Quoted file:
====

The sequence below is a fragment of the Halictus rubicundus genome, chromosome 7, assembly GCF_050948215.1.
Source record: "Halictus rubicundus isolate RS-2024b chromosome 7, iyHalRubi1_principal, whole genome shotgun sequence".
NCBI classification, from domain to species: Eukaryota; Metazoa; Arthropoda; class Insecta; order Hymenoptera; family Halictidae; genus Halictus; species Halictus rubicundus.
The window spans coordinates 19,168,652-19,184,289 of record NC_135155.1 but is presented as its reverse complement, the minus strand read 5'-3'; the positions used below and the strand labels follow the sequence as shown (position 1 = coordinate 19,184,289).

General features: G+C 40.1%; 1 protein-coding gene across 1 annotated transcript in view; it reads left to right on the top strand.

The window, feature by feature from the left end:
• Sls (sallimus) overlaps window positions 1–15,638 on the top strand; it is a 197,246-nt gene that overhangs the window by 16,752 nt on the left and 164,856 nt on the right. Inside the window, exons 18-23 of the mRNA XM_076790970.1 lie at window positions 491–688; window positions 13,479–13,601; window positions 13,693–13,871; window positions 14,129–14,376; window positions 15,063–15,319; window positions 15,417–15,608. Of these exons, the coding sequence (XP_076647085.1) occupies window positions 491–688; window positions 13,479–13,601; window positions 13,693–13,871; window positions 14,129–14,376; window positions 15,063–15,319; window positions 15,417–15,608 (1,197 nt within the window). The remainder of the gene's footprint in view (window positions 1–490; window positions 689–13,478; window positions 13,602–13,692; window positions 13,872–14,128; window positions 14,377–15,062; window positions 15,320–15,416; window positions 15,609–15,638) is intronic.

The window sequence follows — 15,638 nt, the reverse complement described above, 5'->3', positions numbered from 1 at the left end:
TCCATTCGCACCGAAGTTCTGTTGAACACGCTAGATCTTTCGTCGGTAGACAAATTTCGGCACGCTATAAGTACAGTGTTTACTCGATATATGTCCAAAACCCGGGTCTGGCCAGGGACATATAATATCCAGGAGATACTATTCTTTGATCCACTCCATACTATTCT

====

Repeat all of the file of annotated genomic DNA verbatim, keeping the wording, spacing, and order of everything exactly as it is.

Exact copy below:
The sequence below is a fragment of the Halictus rubicundus genome, chromosome 7, assembly GCF_050948215.1.
Source record: "Halictus rubicundus isolate RS-2024b chromosome 7, iyHalRubi1_principal, whole genome shotgun sequence".
NCBI classification, from domain to species: Eukaryota; Metazoa; Arthropoda; class Insecta; order Hymenoptera; family Halictidae; genus Halictus; species Halictus rubicundus.
The window spans coordinates 19,168,652-19,184,289 of record NC_135155.1 but is presented as its reverse complement, the minus strand read 5'-3'; the positions used below and the strand labels follow the sequence as shown (position 1 = coordinate 19,184,289).

General features: G+C 40.1%; 1 protein-coding gene across 1 annotated transcript in view; it reads left to right on the top strand.

The window, feature by feature from the left end:
• Sls (sallimus) overlaps window positions 1–15,638 on the top strand; it is a 197,246-nt gene that overhangs the window by 16,752 nt on the left and 164,856 nt on the right. Inside the window, exons 18-23 of the mRNA XM_076790970.1 lie at window positions 491–688; window positions 13,479–13,601; window positions 13,693–13,871; window positions 14,129–14,376; window positions 15,063–15,319; window positions 15,417–15,608. Of these exons, the coding sequence (XP_076647085.1) occupies window positions 491–688; window positions 13,479–13,601; window positions 13,693–13,871; window positions 14,129–14,376; window positions 15,063–15,319; window positions 15,417–15,608 (1,197 nt within the window). The remainder of the gene's footprint in view (window positions 1–490; window positions 689–13,478; window positions 13,602–13,692; window positions 13,872–14,128; window positions 14,377–15,062; window positions 15,320–15,416; window positions 15,609–15,638) is intronic.

The window sequence follows — 15,638 nt, the reverse complement described above, 5'->3', positions numbered from 1 at the left end:
TCCATTCGCACCGAAGTTCTGTTGAACACGCTAGATCTTTCGTCGGTAGACAAATTTCGGCACGCTATAAGTACAGTGTTTACTCGATATATGTCCAAAACCCGGGTCTGGCCAGGGACATATAATATCCAGGAGATACTATTCTTTGATCCACTCCATACTATTCT